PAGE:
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Liver cirrhosis: rationale and modalities for nutritional support--the European Society of Parenteral and Enteral Nutrition consensus and beyond.

Abstract

Evaluation of nutritional status is a major problem in patients with liver cirrhosis this is due to water retention and the effect of liver function on protein synthesis. Despite problems evaluating the patient, malnutrition has been found to be a common complication in liver cirrhosis and is associated with poorer outcome. Nutritional restrictions, like protein restriction, are no longer recommended in most patients with liver cirrhosis but are considered harmful. An intake of 1 to 1.5 g/kg protein and 25 to 40 kcal/kg body weight a day is recommended (depending on the situation of the patient). If adequate intake cannot be achieved by oral nutrition, stepwise nutritional support with the introduction of an additional late evening meal, sip feeding or tube feeding is recommended. Parenteral nutrition should be used as a second line treatment for acutely ill patients. Data indicate that improvement of nutritional status prior to liver transplantation might reduce complications.

Authors+Show Affiliations

Medizinische Klinik mit Schwerpunkt Gastroenterologie, Hepatologie und Endokrinologie Universitätsklinikum Charité, Berlin, Germany.No affiliation info available

Pub Type(s)

Journal Article
Review

Language

eng

PubMed ID

10453318

Citation

Lochs, H, and M Plauth. "Liver Cirrhosis: Rationale and Modalities for Nutritional Support--the European Society of Parenteral and Enteral Nutrition Consensus and Beyond." Current Opinion in Clinical Nutrition and Metabolic Care, vol. 2, no. 4, 1999, pp. 345-9.
Lochs H, Plauth M. Liver cirrhosis: rationale and modalities for nutritional support--the European Society of Parenteral and Enteral Nutrition consensus and beyond. Curr Opin Clin Nutr Metab Care. 1999;2(4):345-9.
Lochs, H., & Plauth, M. (1999). Liver cirrhosis: rationale and modalities for nutritional support--the European Society of Parenteral and Enteral Nutrition consensus and beyond. Current Opinion in Clinical Nutrition and Metabolic Care, 2(4), pp. 345-9.
Lochs H, Plauth M. Liver Cirrhosis: Rationale and Modalities for Nutritional Support--the European Society of Parenteral and Enteral Nutrition Consensus and Beyond. Curr Opin Clin Nutr Metab Care. 1999;2(4):345-9. PubMed PMID: 10453318.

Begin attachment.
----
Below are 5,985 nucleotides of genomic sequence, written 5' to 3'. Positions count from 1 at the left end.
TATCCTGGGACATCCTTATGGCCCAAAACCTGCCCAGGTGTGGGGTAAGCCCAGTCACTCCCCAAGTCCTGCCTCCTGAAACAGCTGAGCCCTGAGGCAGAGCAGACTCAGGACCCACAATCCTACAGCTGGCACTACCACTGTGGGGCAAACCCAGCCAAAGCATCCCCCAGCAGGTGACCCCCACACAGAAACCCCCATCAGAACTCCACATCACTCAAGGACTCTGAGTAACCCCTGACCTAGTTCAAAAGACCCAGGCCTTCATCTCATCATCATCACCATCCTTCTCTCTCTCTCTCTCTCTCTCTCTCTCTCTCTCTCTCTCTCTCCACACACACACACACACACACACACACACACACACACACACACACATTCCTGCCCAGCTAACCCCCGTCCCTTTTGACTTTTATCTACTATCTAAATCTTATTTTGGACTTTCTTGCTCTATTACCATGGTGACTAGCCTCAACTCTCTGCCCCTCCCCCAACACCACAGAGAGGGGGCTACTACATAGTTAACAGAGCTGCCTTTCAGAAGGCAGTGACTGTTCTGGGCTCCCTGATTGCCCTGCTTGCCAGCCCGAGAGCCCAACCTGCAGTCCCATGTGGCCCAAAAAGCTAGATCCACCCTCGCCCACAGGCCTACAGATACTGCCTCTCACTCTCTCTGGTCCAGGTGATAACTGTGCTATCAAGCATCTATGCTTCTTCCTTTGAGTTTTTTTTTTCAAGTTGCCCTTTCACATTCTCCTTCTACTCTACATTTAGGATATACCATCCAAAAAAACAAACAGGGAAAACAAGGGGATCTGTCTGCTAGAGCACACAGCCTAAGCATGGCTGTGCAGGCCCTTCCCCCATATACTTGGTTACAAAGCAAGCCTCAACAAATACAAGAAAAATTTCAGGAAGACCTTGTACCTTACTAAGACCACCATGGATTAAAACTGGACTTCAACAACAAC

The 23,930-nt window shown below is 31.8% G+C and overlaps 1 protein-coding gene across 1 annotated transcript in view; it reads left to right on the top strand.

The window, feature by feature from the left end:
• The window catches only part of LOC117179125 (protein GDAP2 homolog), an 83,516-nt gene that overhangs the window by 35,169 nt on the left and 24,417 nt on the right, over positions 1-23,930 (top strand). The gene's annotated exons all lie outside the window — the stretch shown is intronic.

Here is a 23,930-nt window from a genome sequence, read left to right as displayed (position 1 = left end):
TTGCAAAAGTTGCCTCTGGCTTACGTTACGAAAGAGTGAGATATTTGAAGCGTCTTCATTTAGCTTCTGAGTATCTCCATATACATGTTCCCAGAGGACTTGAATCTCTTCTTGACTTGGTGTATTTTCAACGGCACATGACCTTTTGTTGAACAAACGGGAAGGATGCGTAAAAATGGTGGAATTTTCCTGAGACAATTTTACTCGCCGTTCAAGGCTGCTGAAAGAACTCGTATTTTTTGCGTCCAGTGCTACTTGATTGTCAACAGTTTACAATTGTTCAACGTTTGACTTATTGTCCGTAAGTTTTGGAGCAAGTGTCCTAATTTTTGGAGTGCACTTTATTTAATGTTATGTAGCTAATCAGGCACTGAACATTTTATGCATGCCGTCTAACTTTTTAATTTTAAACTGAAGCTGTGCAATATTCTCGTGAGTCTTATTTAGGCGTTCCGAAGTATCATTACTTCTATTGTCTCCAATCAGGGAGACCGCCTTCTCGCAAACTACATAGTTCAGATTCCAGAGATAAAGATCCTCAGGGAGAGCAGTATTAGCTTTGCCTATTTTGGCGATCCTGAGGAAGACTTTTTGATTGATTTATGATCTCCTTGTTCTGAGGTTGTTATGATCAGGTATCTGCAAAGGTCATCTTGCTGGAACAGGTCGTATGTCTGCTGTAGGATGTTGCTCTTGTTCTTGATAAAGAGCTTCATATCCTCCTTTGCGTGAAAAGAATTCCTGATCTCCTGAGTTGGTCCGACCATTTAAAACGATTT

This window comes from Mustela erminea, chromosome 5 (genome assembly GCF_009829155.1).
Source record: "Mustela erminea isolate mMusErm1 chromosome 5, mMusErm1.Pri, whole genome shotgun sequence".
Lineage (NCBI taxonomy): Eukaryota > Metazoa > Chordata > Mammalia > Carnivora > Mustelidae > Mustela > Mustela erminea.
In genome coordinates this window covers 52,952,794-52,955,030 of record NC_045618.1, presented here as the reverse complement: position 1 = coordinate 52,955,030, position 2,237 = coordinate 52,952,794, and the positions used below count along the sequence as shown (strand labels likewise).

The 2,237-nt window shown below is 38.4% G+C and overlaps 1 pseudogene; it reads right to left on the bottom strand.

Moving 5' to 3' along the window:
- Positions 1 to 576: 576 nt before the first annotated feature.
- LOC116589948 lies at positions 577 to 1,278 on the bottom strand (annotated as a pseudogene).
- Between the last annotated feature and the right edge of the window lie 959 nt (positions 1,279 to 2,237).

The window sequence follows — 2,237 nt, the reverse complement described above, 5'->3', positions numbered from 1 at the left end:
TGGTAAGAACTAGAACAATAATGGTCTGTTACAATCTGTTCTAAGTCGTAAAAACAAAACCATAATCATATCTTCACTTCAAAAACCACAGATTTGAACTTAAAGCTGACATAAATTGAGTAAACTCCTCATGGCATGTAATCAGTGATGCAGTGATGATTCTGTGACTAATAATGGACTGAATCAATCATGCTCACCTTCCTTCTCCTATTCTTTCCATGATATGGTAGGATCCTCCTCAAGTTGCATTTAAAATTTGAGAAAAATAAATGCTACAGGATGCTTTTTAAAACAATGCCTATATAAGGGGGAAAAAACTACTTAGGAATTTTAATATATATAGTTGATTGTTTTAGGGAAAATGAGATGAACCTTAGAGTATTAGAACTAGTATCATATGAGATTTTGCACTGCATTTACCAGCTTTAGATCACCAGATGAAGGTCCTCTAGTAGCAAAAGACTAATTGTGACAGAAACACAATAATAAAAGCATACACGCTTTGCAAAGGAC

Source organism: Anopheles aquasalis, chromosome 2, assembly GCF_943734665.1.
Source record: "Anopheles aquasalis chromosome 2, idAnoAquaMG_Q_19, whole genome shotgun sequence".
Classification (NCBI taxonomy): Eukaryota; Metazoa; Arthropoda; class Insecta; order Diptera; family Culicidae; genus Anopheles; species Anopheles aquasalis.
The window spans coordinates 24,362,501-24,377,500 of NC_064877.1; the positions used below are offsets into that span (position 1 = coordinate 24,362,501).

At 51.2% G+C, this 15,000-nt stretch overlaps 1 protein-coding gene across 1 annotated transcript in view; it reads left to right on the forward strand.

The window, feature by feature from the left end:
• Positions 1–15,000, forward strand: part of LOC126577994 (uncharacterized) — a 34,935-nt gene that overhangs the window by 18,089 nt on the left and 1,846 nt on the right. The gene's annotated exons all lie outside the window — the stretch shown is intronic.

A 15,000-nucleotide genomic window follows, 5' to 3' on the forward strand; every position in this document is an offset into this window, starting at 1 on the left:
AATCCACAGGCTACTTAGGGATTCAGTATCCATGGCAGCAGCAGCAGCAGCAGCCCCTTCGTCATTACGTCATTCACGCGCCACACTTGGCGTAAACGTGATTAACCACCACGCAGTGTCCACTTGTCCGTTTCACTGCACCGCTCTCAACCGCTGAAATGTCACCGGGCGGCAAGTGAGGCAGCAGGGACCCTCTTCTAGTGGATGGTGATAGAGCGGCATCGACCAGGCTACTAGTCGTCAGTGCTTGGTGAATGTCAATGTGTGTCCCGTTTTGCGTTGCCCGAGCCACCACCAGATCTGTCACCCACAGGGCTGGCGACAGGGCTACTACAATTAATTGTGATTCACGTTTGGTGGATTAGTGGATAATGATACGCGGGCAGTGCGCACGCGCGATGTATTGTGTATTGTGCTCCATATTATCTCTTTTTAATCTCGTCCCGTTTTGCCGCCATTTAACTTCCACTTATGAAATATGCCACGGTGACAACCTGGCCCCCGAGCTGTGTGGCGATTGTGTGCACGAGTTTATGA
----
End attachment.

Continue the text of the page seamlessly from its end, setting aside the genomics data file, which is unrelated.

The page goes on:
* Article titles in AMA citation format should be in sentence-case
TY - JOUR T1 - Liver cirrhosis: rationale and modalities for nutritional support--the European Society of Parenteral and Enteral Nutrition consensus and beyond. AU - Lochs,H, AU - Plauth,M, PY - 1999/8/24/pubmed PY - 1999/8/24/medline PY - 1999/8/24/entrez SP - 345 EP - 9 JF - Current opinion in clinical nutrition and metabolic care JO - Curr Opin Clin Nutr Metab Care VL - 2 IS - 4 N2 - Evaluation of nutritional status is a major problem in patients with liver cirrhosis this is due to water retention and the effect of liver function on protein synthesis. Despite problems evaluating the patient, malnutrition has been found to be a common complication in liver cirrhosis and is associated with poorer outcome. Nutritional restrictions, like protein restriction, are no longer recommended in most patients with liver cirrhosis but are considered harmful. An intake of 1 to 1.5 g/kg protein and 25 to 40 kcal/kg body weight a day is recommended (depending on the situation of the patient). If adequate intake cannot be achieved by oral nutrition, stepwise nutritional support with the introduction of an additional late evening meal, sip feeding or tube feeding is recommended. Parenteral nutrition should be used as a second line treatment for acutely ill patients. Data indicate that improvement of nutritional status prior to liver transplantation might reduce complications. SN - 1363-1950 UR - https://www.unboundmedicine.com/medline/citation/10453318/Liver_cirrhosis:_rationale_and_modalities_for_nutritional_support__the_European_Society_of_Parenteral_and_Enteral_Nutrition_consensus_and_beyond_ L2 - http://dx.doi.org/10.1097/00075197-199907000-00017 DB - PRIME DP - Unbound Medicine ER -